On Sunday 28 October I attended Shanghai Barcamp 9, organised by TechYizu. It was great to catch up with everyone in the local tech scene. Barcamps are “unconferences”, meaning anyone can show up without registering, and give a talk on a geeky topic of their choice.
A few years ago in rural Henan province, a farmer was ploughing in his field, when suddently he hit a big rock in the ground. He pulled it out with the help of some other farmers, and they washed away the accumulated dirt, trying to see if there was anything engraved on the surface of the stone. But they couldn’t see anything.
Then someone had the bright idea of turning the stone over. And they discovered ASCII.
Yes! China invented ASCII! Hold on, I may have got my history mixed up slightly.
ASCII was actually invented in the US in the 1960s, as a standardised way of encoding text on a computer. ASCII defined 128 characters, that’s a character for half of the 256 possible bytes in an 8-bit computer system. Characters included A-Z, small a-z, numbers, a few common punctuation symbols, and control characters.
As computer usage became more widespread, ASCII wasn’t really enough. To encode all the characters found in common Western languages, such as an à for French, or a ß for German, new standards emerged. ISO 8859-1 was used for Western languages and encoded these characters between bytes 128-255. In Russia a different set of characters was needed, so Cyrillic letters were encoded in bytes 128-255 in the standard ISO-8859-5. In Israel, Hebrew characters, and so on.
In Asia, the situation was even more complex. 256 characters clearly wasn’t enough to write Japanese, or Chinese. So double byte character sets evolved, where each character was represented by two bytes. Even then, there were competing standards promulgated by Mainland China, Taiwan, Hong Kong, Singapore, Japan, and so on.
Things started to reach a crisis point as the Internet became widespread. People would send an email, but unless the recipient had the right character set, they would see gibberish on their screen. And you couldn’t write a text document which contained both Chinese and Japanese, or even both Simplified and Traditional characters.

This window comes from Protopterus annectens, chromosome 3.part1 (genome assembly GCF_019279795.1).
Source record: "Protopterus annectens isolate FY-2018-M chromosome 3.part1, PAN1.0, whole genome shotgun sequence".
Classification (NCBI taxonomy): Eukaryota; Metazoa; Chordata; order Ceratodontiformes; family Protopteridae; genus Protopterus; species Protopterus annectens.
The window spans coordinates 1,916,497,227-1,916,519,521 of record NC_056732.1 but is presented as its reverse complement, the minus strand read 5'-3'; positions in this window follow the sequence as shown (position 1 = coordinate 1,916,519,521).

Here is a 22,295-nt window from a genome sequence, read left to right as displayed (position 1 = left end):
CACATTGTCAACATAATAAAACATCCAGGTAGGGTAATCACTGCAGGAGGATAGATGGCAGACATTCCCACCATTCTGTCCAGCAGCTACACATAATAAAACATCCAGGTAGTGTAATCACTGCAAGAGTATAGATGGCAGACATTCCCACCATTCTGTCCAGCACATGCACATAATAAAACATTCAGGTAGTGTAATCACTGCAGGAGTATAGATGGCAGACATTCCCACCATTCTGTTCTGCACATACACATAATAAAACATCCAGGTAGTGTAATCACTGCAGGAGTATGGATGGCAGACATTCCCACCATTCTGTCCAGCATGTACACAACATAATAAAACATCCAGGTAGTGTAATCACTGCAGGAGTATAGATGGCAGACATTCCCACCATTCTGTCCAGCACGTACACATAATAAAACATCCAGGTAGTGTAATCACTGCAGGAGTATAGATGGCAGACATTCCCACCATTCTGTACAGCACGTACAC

What was needed was a character set that could grow to encompass all characters from all languages. What was needed was Unicode.
Unicode is, on the surface, a simple system. Every character, or to be more exact, every “grapheme”, is assigned a Unicode code point. It gets a number – for example in hex, this is Unicode code point 4B – a name – LATIN CAPITAL LETTER K, and an example of how to render it.
Here’s a Greek letter theta, character 3B8. Notice we’re already above FF (256).
A Unicode code point doesn’t tell us exactly how to render a character – that’s up to font designers. The two common variants of small letter a are still the same code point, 61.
Non-European languages are represented, here’s an Arabic letter at 642.
Unicode, a great system in theory.
And because language and cultural issues are so important to many people in many countries, you ended up with some of the geekiest and oddest arguments ever to grace the Internet. I’m going to cover 5 of these petty squabbles in the rest of my talk.
First up, Unicode encodings. Now, Unicode defines an abstract number for each character. What it doesn’t do is tell you how to convert those into bytes. And there quickly sprung up multiple different ways to encode Unicode.
Historically most character encodings were fixed width. Each character was encoded as 1 or 2 bytes. Because Unicode has so many characters, that wasn’t enough. So the UTF-32 system, for example, encoded each character as 4 bytes (32 bits). That’s enough for 256*256*256*256 characters, which is more than enough for most human writing systems. But UTF-32 is very verbose. Every character takes up 4 bytes, so the file size of a text file is pretty large.
So, more compact encodings became more popular – UTF-16, which underlies the text system in many operating systems, and UTF-8, the most popular character encoding on the modern Internet. Let’s take a closer look at how UTF-8 works.
For any Unicode code point up to 7 bits (0-127), it can be encoded in a single byte. One nice effect of this, is that the UTF-8 representation of a ASCII string is exactly the same as in ASCII. Unicode code points up to 11 bits, such as the Greek and Arabic characters we saw above, can be encoded into 2 bytes. Almost all common Chinese characters can fit into 3 bytes.
The second point of contention was endianness. The word endianness comes from Jonathan Swift’s satirical book Gulliver’s Travels. In the book, the people of Lilliput and their neighbors at Blefuscu have a long-running feud over whether to crack their soft-boiled egg at the big end or the small end.